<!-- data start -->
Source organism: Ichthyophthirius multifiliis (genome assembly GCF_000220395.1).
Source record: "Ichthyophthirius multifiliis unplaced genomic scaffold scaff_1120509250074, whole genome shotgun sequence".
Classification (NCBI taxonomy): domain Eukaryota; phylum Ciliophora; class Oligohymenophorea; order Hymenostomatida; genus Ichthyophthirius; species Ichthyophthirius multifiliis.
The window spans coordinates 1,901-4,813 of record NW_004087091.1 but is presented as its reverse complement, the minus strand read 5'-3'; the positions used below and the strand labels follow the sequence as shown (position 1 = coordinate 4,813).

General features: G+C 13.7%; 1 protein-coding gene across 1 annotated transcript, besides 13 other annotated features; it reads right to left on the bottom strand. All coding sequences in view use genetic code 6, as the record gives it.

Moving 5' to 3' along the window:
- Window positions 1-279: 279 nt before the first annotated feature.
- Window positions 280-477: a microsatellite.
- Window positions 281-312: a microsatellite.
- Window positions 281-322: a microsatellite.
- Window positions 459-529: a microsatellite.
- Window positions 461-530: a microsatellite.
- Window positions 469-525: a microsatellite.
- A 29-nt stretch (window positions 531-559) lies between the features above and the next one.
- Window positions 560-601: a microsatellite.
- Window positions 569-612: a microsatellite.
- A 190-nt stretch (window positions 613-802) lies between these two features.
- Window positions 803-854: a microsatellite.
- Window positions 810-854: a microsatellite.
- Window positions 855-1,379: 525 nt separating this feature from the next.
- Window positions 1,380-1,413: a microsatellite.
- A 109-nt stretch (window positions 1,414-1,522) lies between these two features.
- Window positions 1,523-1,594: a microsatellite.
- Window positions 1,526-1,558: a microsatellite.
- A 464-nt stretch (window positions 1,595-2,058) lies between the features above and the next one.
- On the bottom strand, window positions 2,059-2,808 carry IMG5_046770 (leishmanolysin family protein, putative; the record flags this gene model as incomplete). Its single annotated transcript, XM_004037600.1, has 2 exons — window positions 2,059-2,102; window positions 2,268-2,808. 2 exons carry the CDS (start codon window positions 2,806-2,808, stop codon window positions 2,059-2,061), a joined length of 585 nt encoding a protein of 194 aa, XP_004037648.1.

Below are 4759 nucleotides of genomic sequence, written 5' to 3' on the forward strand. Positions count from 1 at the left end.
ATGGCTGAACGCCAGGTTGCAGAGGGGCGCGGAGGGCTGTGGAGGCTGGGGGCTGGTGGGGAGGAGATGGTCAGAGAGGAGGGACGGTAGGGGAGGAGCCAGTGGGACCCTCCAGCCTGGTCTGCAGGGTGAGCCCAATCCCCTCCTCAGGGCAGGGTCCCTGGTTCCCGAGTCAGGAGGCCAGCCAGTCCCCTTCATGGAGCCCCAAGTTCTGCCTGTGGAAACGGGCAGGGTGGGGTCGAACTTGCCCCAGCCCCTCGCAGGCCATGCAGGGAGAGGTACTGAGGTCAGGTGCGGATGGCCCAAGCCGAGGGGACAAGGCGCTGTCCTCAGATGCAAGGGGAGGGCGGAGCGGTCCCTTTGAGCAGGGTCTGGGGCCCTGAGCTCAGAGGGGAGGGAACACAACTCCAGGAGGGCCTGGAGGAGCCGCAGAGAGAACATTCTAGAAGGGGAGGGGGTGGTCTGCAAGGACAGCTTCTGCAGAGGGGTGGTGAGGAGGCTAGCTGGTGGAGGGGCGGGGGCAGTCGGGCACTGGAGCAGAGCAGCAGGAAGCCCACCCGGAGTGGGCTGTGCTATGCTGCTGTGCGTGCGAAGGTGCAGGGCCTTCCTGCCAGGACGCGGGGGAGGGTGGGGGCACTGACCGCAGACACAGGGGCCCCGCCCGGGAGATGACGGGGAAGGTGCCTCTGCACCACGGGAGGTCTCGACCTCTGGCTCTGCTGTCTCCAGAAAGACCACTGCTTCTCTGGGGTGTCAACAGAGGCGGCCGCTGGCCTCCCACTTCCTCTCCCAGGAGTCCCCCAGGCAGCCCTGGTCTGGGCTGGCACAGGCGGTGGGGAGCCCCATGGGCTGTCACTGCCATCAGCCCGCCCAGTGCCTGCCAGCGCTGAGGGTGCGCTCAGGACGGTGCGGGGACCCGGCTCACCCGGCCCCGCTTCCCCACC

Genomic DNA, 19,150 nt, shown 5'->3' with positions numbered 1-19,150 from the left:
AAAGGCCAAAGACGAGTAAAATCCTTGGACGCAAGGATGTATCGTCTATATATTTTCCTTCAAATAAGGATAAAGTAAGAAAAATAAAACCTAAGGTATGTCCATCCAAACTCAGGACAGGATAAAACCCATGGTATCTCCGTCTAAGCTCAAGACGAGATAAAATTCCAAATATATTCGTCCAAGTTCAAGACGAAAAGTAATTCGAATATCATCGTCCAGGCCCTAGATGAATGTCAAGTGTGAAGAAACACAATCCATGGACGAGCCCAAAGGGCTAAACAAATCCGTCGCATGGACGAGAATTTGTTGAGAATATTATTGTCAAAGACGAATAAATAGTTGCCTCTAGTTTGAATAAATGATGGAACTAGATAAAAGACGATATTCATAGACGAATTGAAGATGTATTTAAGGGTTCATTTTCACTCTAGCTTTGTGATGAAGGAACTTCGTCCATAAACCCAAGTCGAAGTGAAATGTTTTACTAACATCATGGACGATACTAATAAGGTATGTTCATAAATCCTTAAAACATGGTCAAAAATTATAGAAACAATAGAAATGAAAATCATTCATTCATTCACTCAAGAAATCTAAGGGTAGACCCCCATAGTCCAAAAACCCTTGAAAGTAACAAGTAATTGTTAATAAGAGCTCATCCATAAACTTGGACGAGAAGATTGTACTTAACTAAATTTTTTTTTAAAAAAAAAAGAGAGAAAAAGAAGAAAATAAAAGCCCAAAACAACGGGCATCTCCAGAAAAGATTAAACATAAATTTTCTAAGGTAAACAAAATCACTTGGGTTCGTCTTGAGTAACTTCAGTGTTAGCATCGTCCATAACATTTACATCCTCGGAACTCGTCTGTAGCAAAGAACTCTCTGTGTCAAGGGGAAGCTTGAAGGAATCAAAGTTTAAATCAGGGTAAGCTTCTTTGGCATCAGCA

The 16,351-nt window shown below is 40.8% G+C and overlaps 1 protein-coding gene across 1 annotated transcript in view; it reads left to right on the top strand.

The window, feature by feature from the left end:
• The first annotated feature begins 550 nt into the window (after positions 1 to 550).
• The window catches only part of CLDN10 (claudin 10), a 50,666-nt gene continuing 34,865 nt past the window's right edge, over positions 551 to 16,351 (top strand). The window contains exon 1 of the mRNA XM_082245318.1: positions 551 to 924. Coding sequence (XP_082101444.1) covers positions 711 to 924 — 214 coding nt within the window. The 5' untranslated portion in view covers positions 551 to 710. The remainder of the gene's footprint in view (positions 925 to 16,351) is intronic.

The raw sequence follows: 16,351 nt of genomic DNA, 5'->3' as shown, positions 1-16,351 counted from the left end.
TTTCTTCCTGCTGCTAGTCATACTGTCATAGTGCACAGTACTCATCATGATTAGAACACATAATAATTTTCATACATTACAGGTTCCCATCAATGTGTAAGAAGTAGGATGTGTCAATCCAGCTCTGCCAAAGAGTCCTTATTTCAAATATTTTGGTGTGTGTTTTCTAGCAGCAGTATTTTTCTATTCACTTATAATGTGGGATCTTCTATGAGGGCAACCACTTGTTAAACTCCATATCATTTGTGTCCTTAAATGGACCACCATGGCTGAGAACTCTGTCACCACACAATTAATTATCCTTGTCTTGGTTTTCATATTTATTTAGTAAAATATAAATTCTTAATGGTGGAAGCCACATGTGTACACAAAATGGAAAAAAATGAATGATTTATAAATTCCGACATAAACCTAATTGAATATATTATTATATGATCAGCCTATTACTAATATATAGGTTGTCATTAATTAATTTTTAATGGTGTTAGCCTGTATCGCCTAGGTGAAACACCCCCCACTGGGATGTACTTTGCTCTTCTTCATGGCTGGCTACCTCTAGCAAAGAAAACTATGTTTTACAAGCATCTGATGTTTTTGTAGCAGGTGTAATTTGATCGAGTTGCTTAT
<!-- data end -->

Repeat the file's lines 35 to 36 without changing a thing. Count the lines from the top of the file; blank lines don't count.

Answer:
The raw sequence follows: 16,351 nt of genomic DNA, 5'->3' as shown, positions 1-16,351 counted from the left end.
TTTCTTCCTGCTGCTAGTCATACTGTCATAGTGCACAGTACTCATCATGATTAGAACACATAATAATTTTCATACATTACAGGTTCCCATCAATGTGTAAGAAGTAGGATGTGTCAATCCAGCTCTGCCAAAGAGTCCTTATTTCAAATATTTTGGTGTGTGTTTTCTAGCAGCAGTATTTTTCTATTCACTTATAATGTGGGATCTTCTATGAGGGCAACCACTTGTTAAACTCCATATCATTTGTGTCCTTAAATGGACCACCATGGCTGAGAACTCTGTCACCACACAATTAATTATCCTTGTCTTGGTTTTCATATTTATTTAGTAAAATATAAATTCTTAATGGTGGAAGCCACATGTGTACACAAAATGGAAAAAAATGAATGATTTATAAATTCCGACATAAACCTAATTGAATATATTATTATATGATCAGCCTATTACTAATATATAGGTTGTCATTAATTAATTTTTAATGGTGTTAGCCTGTATCGCCTAGGTGAAACACCCCCCACTGGGATGTACTTTGCTCTTCTTCATGGCTGGCTACCTCTAGCAAAGAAAACTATGTTTTACAAGCATCTGATGTTTTTGTAGCAGGTGTAATTTGATCGAGTTGCTTAT